If “birdbrain” is supposed to be an insult, then “bee brain” might be an even crueler thing to say. Bees have tiny brains, after all, so it’s easy to believe that they must be dumb.
Clever things often come in small packages, however. New research shows that, when it comes to something called “working memory,” honeybees rank right up there with bigger-brained animals such as birds and monkeys.
The honeybee’s brain provides a working memory that’s as robust as a bird’s and approaches the flexibility of a monkey’s.
Working memory is a type of short-term memory. It’s what your brain does between the time you look up a phone number and when you punch the number into the phone. Bees don’t use telephones, but scientists can test their working memories in other ways.
In one recent study, researchers from the Australian National University in Canberra put honeybees inside a long tunnel that led into an upright pipe. The bees could escape through either side of the pipe, but the two sides of the pipe were each marked with a different pattern, such as stripes slanting to the left or to the right. Only one side was the “right” way to go to reach a feeder with sugar water.
Before the bees could get to the pipe, they had to fly through a partition in the tunnel. This partition was marked with a pattern, too, and the bees were supposed to leave the pipe through the side marked with the same pattern to get the treat.
To earn a reward, a bee flying along a tunnel (from bottom) had to notice the pattern on a partition that it flew through, then enter a decision chamber (middle) and choose the opening with the same pattern (left) as it had seen on the tunnel partition.
|Courtesy of Shaowu Zhang|
Once the bees learned how to do this, the researchers made the tunnel longer and longer, so the bees had to go farther between seeing the first pattern then having to choose the appropriate path. This became a test of how long bees could remember a pattern.
The results showed that a bee’s working memory lasts for about 5 seconds. That’s similar to the length of short-term memory in birds when they do a test like this.
Outside, bees tend to visit flowers similar to ones they visited 5 seconds earlier. Their memories help them collect food faster by visiting a lot of flowers that they already know how to handle. This also helps plants, too, making pollination more efficient.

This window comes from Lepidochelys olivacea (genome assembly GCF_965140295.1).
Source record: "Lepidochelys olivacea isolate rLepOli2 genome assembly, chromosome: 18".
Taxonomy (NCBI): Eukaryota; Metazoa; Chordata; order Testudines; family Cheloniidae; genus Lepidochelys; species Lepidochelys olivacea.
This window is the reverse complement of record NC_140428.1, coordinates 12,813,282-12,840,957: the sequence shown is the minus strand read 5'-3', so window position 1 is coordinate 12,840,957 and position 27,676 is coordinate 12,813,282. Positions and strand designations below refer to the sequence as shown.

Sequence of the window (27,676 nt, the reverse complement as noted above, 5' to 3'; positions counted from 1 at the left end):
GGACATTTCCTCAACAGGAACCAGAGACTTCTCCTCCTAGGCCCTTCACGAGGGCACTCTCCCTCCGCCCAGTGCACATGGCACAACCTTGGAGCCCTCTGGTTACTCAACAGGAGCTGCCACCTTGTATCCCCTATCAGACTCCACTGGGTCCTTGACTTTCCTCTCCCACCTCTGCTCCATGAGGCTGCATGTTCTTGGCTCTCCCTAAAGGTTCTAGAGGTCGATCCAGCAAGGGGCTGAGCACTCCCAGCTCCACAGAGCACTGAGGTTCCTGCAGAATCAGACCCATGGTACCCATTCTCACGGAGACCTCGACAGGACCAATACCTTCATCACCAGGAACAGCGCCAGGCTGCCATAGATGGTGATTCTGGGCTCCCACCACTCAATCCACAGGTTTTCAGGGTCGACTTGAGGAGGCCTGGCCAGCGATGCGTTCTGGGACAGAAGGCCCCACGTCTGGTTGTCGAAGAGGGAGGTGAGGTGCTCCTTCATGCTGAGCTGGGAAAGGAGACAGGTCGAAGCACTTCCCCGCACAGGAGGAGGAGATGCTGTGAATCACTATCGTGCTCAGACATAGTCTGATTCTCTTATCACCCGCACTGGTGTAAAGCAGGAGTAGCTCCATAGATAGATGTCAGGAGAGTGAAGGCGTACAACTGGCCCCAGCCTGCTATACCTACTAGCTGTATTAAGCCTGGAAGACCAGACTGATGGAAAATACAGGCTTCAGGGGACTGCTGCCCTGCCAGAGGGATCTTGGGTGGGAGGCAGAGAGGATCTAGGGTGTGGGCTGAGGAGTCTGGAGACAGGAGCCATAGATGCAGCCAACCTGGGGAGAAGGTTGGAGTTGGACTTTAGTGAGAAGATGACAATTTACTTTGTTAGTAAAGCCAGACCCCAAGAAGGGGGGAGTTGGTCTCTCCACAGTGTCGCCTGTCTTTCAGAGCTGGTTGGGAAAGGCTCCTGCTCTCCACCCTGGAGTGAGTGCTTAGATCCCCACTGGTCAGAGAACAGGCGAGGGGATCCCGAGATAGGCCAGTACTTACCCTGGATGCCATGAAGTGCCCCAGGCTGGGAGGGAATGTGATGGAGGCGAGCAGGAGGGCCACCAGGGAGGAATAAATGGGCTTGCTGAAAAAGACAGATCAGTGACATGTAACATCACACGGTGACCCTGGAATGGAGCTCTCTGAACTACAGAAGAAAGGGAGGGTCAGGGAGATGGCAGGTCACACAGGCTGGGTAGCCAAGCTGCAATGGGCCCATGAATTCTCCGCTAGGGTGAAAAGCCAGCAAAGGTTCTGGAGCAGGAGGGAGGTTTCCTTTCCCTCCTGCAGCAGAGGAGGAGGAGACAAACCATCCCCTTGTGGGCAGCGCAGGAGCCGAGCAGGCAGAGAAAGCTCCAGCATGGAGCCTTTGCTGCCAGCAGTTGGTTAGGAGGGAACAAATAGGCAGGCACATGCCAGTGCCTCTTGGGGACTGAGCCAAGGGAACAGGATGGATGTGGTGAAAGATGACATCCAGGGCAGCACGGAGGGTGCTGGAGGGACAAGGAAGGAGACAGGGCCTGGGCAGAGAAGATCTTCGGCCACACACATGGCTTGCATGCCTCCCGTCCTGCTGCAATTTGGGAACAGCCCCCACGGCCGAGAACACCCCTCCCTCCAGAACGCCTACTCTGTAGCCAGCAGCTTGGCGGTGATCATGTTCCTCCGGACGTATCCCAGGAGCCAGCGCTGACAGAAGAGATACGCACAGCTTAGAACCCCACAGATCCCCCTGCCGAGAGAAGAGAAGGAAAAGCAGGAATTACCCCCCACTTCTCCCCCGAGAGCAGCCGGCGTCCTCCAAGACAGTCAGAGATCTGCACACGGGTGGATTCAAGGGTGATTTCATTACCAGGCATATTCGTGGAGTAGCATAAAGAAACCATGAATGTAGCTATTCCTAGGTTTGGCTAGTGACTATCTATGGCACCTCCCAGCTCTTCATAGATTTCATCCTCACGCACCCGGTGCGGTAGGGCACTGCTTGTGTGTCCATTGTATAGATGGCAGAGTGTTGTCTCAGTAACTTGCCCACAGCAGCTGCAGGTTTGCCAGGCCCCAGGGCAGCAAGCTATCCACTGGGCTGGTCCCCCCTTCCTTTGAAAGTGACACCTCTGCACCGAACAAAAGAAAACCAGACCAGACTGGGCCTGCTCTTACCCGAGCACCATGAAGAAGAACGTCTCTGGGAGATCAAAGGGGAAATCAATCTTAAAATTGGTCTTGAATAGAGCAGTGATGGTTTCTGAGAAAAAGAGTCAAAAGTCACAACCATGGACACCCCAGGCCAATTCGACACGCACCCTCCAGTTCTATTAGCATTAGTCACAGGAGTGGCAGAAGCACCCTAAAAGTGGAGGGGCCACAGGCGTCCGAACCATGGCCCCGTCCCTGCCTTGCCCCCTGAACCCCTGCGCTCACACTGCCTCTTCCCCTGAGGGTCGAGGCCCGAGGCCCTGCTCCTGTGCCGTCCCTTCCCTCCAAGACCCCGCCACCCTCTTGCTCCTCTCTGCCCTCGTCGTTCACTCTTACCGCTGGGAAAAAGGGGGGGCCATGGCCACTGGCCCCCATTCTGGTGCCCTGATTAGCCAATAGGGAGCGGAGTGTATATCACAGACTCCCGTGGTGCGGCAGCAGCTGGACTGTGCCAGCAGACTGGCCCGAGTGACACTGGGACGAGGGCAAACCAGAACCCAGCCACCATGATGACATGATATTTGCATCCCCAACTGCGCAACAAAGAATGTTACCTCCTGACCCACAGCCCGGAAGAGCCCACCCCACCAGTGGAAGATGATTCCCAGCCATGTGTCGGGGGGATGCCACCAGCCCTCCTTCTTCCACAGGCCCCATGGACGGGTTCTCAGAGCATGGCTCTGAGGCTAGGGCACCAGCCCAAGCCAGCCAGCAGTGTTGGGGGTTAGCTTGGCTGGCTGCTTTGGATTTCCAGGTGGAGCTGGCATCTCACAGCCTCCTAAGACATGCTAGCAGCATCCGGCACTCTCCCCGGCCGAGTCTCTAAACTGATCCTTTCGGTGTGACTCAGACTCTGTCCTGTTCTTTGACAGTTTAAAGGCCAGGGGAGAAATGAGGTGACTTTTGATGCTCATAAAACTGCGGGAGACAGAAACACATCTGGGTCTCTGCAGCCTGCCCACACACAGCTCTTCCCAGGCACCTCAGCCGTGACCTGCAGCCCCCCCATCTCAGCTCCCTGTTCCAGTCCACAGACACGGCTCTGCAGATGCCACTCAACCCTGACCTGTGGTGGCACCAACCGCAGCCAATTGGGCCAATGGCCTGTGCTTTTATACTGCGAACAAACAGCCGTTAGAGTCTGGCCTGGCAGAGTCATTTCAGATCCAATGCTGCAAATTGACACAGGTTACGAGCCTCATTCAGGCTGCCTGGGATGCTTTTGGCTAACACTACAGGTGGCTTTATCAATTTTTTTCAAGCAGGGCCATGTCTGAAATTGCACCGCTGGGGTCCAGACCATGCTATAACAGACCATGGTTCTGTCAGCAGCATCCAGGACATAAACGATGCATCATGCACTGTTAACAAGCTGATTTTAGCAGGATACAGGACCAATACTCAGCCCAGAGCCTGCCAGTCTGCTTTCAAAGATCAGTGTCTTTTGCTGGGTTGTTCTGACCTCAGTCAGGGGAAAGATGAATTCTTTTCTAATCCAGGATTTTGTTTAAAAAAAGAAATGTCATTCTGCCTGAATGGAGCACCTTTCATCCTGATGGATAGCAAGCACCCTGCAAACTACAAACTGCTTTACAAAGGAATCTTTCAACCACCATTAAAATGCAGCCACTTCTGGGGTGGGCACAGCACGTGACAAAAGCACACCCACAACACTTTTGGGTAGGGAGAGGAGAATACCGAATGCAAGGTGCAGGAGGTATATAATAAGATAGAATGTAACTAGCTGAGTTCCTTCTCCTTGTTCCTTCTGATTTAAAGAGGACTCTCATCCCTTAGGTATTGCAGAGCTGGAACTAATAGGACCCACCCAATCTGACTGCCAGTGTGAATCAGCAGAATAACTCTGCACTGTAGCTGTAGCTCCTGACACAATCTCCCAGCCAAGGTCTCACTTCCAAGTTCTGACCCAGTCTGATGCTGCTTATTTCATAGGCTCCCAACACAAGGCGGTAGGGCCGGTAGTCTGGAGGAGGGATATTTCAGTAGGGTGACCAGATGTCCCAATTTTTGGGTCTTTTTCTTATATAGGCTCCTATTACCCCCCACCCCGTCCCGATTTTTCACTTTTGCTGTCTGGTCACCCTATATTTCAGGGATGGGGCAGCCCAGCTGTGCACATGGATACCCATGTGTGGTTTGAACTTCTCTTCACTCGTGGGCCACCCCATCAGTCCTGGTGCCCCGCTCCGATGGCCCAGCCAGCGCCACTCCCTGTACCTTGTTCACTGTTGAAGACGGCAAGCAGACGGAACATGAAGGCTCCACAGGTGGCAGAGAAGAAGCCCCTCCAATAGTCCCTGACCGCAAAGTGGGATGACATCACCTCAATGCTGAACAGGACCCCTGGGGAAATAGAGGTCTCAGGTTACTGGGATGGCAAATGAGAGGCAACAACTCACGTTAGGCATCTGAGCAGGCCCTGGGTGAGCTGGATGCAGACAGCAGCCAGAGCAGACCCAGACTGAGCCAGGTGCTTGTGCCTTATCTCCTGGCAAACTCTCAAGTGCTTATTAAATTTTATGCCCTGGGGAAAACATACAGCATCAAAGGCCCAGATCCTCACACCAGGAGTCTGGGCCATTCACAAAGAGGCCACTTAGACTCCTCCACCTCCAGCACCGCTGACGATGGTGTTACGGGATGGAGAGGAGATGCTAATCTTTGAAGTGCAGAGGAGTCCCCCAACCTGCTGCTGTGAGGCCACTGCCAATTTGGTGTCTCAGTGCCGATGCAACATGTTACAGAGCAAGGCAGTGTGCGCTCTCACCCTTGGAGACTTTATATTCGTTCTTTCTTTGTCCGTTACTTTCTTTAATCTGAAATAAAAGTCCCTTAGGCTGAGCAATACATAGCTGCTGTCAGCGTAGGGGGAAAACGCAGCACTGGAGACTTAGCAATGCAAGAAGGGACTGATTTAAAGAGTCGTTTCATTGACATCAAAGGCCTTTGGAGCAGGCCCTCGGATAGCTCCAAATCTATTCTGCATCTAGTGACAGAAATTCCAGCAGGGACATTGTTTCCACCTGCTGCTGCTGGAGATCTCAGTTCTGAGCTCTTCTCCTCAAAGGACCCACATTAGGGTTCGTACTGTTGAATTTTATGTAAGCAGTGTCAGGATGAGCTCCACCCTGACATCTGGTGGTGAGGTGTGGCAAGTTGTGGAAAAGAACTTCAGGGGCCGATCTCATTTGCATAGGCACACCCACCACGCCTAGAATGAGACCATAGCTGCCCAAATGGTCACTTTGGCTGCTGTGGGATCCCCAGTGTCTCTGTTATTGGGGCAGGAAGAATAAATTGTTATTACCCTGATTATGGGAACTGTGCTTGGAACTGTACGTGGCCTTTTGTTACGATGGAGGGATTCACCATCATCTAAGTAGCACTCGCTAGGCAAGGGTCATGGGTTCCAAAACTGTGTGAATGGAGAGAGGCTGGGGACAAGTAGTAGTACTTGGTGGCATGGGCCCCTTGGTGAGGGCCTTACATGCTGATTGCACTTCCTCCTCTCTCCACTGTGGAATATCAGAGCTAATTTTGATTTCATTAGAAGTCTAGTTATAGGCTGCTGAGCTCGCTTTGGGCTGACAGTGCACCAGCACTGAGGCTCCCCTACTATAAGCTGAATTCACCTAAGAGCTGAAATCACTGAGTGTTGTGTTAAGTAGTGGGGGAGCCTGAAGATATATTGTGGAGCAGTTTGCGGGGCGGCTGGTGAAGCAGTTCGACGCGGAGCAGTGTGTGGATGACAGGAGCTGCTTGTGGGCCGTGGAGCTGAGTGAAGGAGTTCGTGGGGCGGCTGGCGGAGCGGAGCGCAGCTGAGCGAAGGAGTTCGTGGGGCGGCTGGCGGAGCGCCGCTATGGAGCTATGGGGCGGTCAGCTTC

Bee memories also seem to be remarkably flexible. In an even more challenging test, the scientists put two partitions in the tunnel, each with a different pattern.
The bees were able to learn how to pay attention to just one of the partitions—the first one, for instance, or the one placed a certain distance from the pipe. They were even able to do this with patterns they had never seen before.
So, if some bully calls you a bee brain, thank him for the compliment, then walk away.
Milius, Susan. 2005. Little brains that could: Bees show big-time working memory. Science News for Kids 167(April 2):213. Available at http://www.sciencenews.org/articles/20050402/fob6.asp .
You can see a movie of a bee using its working memory here. Warning: large file (6.4 MB). The experiment was carried out in the All Weather Bee Flight Facility at the Australian National University’s Research School of Biological Sciences. The video shows the apparatus used in the experiment. It consisted of a 7.2-meter-long tunnel with a decision chamber attached to the far end. The sample pattern consisted of slanted blue lines on a partition in the tunnel. A trained bee would fly into the tunnel, through the sample pattern, and enter the decision chamber. In the decision chamber, it had to choose between two patterns, one of which matched the sample pattern encountered earlier and led to a reward.